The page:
Assessing the potential of multispectral remote sensing for lithological mapping on the Antarctic Peninsula: case study from eastern Adelaide Island, Graham Land
The results of lithological mapping using Advanced Spaceborne Thermal Emission and Reflection Radiometer (ASTER) data for the Wright Peninsula region of Adelaide Island, Antarctic Peninsula are compared with existing geological maps and recent field observations to assess the potential of multispectral remote sensing to undertake lithological mapping on the Antarctic Peninsula. The Wright Peninsula comprises calc-alkaline intrusive rocks ranging from granite to gabbro, volcanic rocks of acidic to intermediate composition, and arc-related sediments. The reflective and thermal bands of a single ASTER image were analysed with reference to reflectance spectra of rock samples from the study area. Assessment of the ASTER mapping outcomes was undertaken with a newly compiled geological map of Adelaide Island and observations made during recent fieldwork. The results demonstrate that ASTER can uniquely discriminate granitoid intrusive rocks and altered rhyolitic volcanic rocks that display distinctive spectral properties. The results are more ambiguous at discriminating more intermediate/mafic rocks such as diorite/gabbro, andesite/basalt and chlorite-bearing sediments due to the similarity in spectral properties. These results demonstrate that although ASTER data are limited in their ability to uniquely discriminate lithologies they can provide important lithological information in support of geological mapping on the Antarctic Peninsula.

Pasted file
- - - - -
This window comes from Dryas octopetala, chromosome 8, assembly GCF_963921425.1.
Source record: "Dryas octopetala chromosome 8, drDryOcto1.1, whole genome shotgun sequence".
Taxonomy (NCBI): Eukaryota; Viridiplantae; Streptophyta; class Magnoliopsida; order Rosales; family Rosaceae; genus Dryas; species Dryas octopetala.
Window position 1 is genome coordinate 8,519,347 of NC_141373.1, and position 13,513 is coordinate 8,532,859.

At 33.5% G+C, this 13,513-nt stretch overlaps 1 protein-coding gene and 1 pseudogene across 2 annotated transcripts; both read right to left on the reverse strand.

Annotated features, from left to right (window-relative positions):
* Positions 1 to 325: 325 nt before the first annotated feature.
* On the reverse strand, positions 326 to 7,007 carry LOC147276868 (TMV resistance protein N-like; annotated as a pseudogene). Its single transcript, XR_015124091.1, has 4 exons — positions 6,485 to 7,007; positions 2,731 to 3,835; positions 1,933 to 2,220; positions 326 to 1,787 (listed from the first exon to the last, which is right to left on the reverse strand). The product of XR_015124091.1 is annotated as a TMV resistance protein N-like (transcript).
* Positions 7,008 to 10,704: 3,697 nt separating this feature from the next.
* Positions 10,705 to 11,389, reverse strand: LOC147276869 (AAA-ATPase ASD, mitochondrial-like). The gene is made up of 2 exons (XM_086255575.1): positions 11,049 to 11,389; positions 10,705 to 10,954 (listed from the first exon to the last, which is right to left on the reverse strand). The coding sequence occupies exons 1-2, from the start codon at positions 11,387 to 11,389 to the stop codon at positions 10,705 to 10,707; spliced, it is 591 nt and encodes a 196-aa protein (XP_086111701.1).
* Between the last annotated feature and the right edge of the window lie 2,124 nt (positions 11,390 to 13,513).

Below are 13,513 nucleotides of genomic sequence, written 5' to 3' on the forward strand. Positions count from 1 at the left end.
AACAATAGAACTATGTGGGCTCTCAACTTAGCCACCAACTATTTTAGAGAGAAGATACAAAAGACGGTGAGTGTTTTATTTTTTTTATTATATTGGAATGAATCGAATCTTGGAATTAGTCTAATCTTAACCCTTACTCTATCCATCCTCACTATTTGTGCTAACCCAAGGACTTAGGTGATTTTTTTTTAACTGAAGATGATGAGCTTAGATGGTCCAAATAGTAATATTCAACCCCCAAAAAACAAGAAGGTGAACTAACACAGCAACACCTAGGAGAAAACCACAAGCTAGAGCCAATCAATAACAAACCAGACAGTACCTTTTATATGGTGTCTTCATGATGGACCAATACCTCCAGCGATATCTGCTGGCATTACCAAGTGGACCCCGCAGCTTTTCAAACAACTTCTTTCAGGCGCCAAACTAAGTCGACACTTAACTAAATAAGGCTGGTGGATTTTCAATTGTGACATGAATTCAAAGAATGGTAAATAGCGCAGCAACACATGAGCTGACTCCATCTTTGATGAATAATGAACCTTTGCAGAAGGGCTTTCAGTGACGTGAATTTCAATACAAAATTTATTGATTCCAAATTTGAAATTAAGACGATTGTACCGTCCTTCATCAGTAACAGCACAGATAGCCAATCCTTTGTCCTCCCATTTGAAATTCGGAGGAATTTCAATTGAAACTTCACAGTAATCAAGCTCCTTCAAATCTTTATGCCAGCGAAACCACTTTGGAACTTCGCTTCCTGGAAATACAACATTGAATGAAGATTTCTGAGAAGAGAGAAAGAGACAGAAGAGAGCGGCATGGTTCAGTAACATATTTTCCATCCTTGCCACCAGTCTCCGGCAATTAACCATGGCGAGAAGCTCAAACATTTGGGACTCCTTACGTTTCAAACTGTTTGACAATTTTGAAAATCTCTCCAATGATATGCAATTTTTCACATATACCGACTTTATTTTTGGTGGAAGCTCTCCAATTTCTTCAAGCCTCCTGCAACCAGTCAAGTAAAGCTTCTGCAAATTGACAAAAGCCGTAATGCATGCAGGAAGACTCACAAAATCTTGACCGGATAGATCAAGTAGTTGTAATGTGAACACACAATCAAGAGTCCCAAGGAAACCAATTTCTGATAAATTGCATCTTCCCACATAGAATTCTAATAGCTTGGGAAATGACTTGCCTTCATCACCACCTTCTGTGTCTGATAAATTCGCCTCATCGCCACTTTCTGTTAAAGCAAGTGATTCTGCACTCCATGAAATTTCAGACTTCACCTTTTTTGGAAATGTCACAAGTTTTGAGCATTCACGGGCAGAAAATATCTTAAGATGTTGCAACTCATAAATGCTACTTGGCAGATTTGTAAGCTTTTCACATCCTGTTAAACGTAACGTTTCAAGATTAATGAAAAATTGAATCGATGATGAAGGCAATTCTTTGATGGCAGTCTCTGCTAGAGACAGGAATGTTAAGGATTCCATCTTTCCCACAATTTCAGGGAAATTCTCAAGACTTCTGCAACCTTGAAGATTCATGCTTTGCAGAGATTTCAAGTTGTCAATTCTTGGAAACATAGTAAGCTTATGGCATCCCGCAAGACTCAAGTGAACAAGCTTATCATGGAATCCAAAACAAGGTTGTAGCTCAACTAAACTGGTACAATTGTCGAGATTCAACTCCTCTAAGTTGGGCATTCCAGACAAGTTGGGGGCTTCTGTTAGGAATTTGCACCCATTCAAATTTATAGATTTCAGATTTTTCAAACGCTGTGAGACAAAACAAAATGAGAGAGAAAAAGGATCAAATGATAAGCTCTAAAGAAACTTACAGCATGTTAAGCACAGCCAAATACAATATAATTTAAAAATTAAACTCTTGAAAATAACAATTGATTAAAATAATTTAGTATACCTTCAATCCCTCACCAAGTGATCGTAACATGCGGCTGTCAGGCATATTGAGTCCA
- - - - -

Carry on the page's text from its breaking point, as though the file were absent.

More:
Authors: Haselwimmer, C.E., Riley, T.R. ORCID record for T.R. Riley, Liu, J.G